Here’s a few thoughts on your next steps:

  • Put together a team that includes a lawyer, accountant and a licensed real estate professional to help guide decision making;
    Help your parents organize their finances listing all income, expense, assets and liabilities including current copies of insurance policies, pension programs, loan and mortgage agreements, investment portfolios, wills, property deeds or purchase agreements – including names and phone numbers of key contacts relating to those documents;
  • Have each professional review the documents and provide a summary statement such that there’s agreement among all stakeholders in terms of what ‘now’ looks like; and
  • Put a written plan together that outlines what steps will be taken and by whom should mom and dad not be able to care for themselves.

Remember that stocks and bonds can be liquidated rather quickly but real estate takes time to convert into cash, especially if stakeholders want the best price that the market can afford. Decisions may have to be made in terms of investing in updates and repairs prior to listing the property and there may be capital gains taxes to be paid after the fact for farms and cottages. Reverse mortgages will definitely impact the proceeds from the sale as could any other security or loan held against the property for which a penalty will be paid to discharge it. So, it’s important that you consult with your licensed real estate professional before real estate assets are listed for sale to fully understand what to expect at the other end of the transaction.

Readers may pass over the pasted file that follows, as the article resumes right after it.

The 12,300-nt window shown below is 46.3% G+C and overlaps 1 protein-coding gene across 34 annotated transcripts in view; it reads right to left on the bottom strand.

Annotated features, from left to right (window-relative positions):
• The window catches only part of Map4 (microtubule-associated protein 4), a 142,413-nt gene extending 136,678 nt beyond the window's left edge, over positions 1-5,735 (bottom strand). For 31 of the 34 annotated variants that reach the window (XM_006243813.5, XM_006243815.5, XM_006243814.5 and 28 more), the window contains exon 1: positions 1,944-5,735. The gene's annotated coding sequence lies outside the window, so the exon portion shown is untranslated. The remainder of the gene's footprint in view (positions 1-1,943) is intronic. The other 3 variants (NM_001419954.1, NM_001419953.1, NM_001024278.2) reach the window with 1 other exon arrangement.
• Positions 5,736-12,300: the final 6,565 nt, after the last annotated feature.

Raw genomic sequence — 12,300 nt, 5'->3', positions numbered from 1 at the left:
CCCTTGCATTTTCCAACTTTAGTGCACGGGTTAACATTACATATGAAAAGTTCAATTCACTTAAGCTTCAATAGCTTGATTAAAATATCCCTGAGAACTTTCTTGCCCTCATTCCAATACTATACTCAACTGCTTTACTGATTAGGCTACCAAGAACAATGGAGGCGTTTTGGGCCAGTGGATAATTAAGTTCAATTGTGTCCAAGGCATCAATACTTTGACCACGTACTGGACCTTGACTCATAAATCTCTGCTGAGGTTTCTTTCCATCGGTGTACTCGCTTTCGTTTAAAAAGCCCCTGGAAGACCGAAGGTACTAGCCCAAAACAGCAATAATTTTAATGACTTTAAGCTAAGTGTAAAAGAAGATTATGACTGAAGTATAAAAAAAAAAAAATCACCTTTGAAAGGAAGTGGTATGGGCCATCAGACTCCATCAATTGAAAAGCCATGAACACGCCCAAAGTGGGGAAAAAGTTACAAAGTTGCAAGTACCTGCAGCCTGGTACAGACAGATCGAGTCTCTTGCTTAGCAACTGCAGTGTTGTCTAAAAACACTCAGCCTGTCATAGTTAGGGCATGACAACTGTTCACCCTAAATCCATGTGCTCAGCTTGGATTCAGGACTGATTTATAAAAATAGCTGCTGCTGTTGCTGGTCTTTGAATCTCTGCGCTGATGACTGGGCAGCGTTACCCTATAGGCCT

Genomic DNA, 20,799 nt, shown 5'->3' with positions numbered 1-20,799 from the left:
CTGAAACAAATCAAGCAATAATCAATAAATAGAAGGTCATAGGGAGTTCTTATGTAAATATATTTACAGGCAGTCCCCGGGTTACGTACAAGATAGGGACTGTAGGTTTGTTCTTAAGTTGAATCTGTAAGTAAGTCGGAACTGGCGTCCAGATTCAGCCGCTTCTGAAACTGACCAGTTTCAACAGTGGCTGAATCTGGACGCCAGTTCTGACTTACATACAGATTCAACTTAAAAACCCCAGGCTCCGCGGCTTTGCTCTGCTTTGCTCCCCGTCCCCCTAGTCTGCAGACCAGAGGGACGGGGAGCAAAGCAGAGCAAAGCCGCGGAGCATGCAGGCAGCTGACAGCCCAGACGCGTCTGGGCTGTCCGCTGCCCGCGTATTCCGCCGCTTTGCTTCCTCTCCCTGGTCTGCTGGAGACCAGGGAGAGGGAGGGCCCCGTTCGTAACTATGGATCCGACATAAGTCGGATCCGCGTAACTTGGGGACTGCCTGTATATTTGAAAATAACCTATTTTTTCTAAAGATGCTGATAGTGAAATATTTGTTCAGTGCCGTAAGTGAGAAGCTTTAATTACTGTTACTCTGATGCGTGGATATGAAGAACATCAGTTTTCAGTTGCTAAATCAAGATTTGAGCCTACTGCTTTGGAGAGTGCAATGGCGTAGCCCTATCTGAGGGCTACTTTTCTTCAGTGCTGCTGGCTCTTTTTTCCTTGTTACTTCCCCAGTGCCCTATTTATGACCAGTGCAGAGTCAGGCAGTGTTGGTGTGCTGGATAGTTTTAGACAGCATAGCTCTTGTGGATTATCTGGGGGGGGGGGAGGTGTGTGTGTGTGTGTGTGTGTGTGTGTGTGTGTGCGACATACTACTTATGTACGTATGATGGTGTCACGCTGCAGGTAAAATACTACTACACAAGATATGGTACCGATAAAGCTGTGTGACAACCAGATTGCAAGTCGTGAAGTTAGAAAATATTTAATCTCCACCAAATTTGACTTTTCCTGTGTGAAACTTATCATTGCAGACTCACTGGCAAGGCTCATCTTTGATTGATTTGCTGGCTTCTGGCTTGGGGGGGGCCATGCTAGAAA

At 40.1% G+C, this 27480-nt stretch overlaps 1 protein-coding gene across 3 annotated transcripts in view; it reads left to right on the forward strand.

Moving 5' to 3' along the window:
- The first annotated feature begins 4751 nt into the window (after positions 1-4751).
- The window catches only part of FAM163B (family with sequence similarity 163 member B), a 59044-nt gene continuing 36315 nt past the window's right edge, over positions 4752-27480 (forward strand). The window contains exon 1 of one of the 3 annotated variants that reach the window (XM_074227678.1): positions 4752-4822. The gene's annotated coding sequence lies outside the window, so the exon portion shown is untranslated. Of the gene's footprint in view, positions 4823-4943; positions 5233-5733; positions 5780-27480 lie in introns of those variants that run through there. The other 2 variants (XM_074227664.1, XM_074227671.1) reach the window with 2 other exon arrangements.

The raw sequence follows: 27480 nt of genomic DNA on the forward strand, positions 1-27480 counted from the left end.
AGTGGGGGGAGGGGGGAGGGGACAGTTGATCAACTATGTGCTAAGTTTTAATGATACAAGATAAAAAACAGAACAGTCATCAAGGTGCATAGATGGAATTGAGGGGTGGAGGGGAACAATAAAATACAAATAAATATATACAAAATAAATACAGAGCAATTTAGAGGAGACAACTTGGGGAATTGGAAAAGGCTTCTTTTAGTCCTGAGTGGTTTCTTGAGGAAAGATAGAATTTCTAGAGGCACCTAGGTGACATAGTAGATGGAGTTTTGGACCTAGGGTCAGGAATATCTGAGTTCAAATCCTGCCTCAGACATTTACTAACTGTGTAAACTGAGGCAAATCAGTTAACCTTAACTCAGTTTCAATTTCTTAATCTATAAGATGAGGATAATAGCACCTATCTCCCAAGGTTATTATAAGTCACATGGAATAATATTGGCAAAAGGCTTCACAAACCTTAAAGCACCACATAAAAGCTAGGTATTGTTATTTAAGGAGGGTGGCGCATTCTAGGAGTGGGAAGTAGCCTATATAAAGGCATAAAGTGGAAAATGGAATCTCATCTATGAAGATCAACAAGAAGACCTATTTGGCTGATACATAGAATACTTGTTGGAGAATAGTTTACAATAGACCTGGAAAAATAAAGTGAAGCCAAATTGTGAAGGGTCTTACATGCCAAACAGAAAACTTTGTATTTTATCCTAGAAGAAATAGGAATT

In concluding our conversation, here, we want to emphasize the importance of a family coming together as a team in helping their parents at what could be a very uncomfortable and embarrassing time in their lives. Mom and dad raised a family, held jobs and did what had to be done to make it all work, and to be the rock for others when others needed them. Now that they need others to care for them then they might experience unhealthy thoughts or feelings about themselves or you. Be prepared to add a therapist to your team of licensed professionals to help them, as well as everyone involved, during this transition.

Should you have any questions about your parent’s real estate needs – or yours, for that matter; or, you would like a professional referral to a lawyer or accountant then please reach out to us.

We’re here for you – and your family.

All of them.